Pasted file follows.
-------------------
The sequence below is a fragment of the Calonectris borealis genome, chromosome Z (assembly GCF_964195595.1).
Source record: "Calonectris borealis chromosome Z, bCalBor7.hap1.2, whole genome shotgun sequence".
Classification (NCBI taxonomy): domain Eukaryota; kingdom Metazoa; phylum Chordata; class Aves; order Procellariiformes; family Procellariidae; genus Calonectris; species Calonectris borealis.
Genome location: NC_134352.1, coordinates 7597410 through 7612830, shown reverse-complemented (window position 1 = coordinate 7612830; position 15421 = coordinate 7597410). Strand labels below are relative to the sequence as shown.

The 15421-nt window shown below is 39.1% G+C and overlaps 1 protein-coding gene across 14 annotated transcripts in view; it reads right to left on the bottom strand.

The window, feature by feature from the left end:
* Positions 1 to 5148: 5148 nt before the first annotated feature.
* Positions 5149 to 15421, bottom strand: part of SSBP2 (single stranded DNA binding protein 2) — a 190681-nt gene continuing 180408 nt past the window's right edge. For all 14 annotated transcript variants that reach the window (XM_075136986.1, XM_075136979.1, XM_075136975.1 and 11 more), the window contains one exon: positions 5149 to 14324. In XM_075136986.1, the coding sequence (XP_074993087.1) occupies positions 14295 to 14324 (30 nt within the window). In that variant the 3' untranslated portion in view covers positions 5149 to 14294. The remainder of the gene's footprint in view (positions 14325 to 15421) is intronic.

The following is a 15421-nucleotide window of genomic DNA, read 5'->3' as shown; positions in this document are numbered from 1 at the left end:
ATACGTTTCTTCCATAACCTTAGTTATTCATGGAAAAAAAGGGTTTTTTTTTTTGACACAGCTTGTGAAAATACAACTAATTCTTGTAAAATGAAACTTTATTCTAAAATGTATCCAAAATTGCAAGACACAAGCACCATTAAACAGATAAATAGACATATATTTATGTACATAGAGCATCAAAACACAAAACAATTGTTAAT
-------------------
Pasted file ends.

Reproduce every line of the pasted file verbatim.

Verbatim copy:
The sequence below is a fragment of the Calonectris borealis genome, chromosome Z (assembly GCF_964195595.1).
Source record: "Calonectris borealis chromosome Z, bCalBor7.hap1.2, whole genome shotgun sequence".
Classification (NCBI taxonomy): domain Eukaryota; kingdom Metazoa; phylum Chordata; class Aves; order Procellariiformes; family Procellariidae; genus Calonectris; species Calonectris borealis.
Genome location: NC_134352.1, coordinates 7597410 through 7612830, shown reverse-complemented (window position 1 = coordinate 7612830; position 15421 = coordinate 7597410). Strand labels below are relative to the sequence as shown.

The 15421-nt window shown below is 39.1% G+C and overlaps 1 protein-coding gene across 14 annotated transcripts in view; it reads right to left on the bottom strand.

The window, feature by feature from the left end:
* Positions 1 to 5148: 5148 nt before the first annotated feature.
* Positions 5149 to 15421, bottom strand: part of SSBP2 (single stranded DNA binding protein 2) — a 190681-nt gene continuing 180408 nt past the window's right edge. For all 14 annotated transcript variants that reach the window (XM_075136986.1, XM_075136979.1, XM_075136975.1 and 11 more), the window contains one exon: positions 5149 to 14324. In XM_075136986.1, the coding sequence (XP_074993087.1) occupies positions 14295 to 14324 (30 nt within the window). In that variant the 3' untranslated portion in view covers positions 5149 to 14294. The remainder of the gene's footprint in view (positions 14325 to 15421) is intronic.

The following is a 15421-nucleotide window of genomic DNA, read 5'->3' as shown; positions in this document are numbered from 1 at the left end:
ATACGTTTCTTCCATAACCTTAGTTATTCATGGAAAAAAAGGGTTTTTTTTTTTGACACAGCTTGTGAAAATACAACTAATTCTTGTAAAATGAAACTTTATTCTAAAATGTATCCAAAATTGCAAGACACAAGCACCATTAAACAGATAAATAGACATATATTTATGTACATAGAGCATCAAAACACAAAACAATTGTTAAT